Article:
On the border

Having taken a winding path southward this winter, I have finally arrived at South Padre Island, Texas just in time for spring break.  

Those of you who have been subjected to such antics will most assuredly tell Ol' Dutch to “run for the hills.” But the fishing is getting good and even the thought of scantily clad people of the female persuasion cannot drive me from the beach. Ol' Dutch will endure somehow.

It doesn’t take a rocket scientist to realize that I am also on the border with our neighbors in Mexico and so I just had to go have a look-see for myself. Having been warned by dire news on the Tube and by my friends and family and even a few enemies, I was a tad apprehensive about crossing the line. 

Not being a Texan, though, I figured that any old animosity the Mexican people might harbor toward Sam Houston and the other folks who stole Texas from them would be directed toward the people of the Lone Star State and I would be safe enough.

Trixie's dad and I crossed over the line at a town called Nuevo Progresso and immediately were thrust into a teeming beehive of shops and vendors the likes of which Ol' Dutch had never seen before. 

I had prepared myself for a mad rush of people of Mexican lineage and instead I was surrounded on every side by 8,000 lily white old people from Michigan, Wisconsin, Illinois and every other state north of the Mason-Dixon Line. 

Having seen the influx of illegal aliens to The States, I have to say that it appears there is a reverse move South – at least on a temporary and daily basis.

Ol' Dutch stayed on the main drag and in about a 10 square block area I saw no less than 200 dentists and 200 pharmacies all with paid sales reps hawking their services in the streets. All you had to do was stop and act a little lost – which, in my case is quite often –and someone would ask you what you were looking for. 

I had thought at first that about half the Anglos I met were foreign, too, as they had droopy, slobbering mouths and could not speak coherently. Little was I to know that I would soon find out why so many of them were thus affected. 

Always being one to sample the wares when I visit a foreign land, I just had to try out one of the dentists there. Trixie's dad has been going to Dr. Alex for 20 years and so far he still has his teeth in good repair so there I went.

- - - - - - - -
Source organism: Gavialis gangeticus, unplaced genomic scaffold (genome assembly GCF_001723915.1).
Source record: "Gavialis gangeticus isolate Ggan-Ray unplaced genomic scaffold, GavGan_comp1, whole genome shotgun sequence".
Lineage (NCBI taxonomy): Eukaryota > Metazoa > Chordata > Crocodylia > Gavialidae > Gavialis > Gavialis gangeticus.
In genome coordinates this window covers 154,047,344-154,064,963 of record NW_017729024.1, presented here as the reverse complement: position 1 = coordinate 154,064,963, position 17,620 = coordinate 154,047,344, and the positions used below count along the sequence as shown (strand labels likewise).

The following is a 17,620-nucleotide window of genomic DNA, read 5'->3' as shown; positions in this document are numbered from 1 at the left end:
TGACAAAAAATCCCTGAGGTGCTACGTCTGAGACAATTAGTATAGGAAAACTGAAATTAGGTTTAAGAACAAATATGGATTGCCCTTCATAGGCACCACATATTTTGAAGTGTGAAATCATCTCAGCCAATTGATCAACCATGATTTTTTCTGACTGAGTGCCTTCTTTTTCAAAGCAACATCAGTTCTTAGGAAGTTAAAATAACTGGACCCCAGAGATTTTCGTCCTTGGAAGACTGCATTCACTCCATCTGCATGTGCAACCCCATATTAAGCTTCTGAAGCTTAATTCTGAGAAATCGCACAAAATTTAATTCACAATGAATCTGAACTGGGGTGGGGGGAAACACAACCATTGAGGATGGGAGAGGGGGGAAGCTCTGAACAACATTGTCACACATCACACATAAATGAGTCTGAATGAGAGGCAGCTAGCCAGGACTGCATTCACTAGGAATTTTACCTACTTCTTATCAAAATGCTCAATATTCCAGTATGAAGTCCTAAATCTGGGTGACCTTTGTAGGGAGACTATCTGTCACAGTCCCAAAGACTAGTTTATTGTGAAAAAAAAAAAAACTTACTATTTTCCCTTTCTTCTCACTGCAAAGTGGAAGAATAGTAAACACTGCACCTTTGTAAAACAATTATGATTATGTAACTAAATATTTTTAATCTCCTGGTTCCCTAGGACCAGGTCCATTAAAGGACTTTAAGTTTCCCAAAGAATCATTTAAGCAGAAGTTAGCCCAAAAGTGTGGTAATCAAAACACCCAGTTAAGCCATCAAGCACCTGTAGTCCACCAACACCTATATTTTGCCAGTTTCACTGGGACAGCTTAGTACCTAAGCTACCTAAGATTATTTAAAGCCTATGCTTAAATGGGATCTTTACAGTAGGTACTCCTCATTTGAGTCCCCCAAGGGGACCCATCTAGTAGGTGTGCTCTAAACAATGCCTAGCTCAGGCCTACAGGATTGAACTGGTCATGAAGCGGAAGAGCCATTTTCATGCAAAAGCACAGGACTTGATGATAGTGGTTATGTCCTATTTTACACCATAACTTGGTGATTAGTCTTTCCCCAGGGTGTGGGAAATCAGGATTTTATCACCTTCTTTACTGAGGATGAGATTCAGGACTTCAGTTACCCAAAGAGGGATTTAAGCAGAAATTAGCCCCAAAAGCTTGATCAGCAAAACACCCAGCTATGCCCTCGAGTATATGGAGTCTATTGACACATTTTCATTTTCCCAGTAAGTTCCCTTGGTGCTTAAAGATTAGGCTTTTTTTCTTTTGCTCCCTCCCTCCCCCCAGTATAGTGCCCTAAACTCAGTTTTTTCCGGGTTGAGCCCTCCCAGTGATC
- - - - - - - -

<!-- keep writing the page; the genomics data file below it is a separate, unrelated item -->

It was sure different from what I have experienced north of “the line” as you are whisked into the exam room and if anything is found wrong, they fix it immediately. There is no coming back in two weeks or two months and I got by with about $300 for what would have costs me $3,000 back home and left me with a numb mouth and babbling as incoherently as all the gray-haired folks I had encountered earlier.  

Now I know that having your own dentist at home is necessary and I don't begrudge anyone making a living as long as it’s not all off me. I paid my share there through the years but lack of dental insurance now has forced me to extreme measures. 

A quick stop at some pharmacies and Ol' Dutch was also able to save some bucks on the meds he has to take and the salve I got seems to be working as advertised and I think it even makes hair grow.

Having hair on my palms might be considered an inconvenience to some but I figure I can always join the circus if I get a good enough stand of hair and it will be great for the cold weather during the upcoming elk season.

All in all I found the people wonderful and superb in sales and service. I have decided that perhaps that where I would like to live so now all I have to do is find a “Coyote” to sneak me across the border.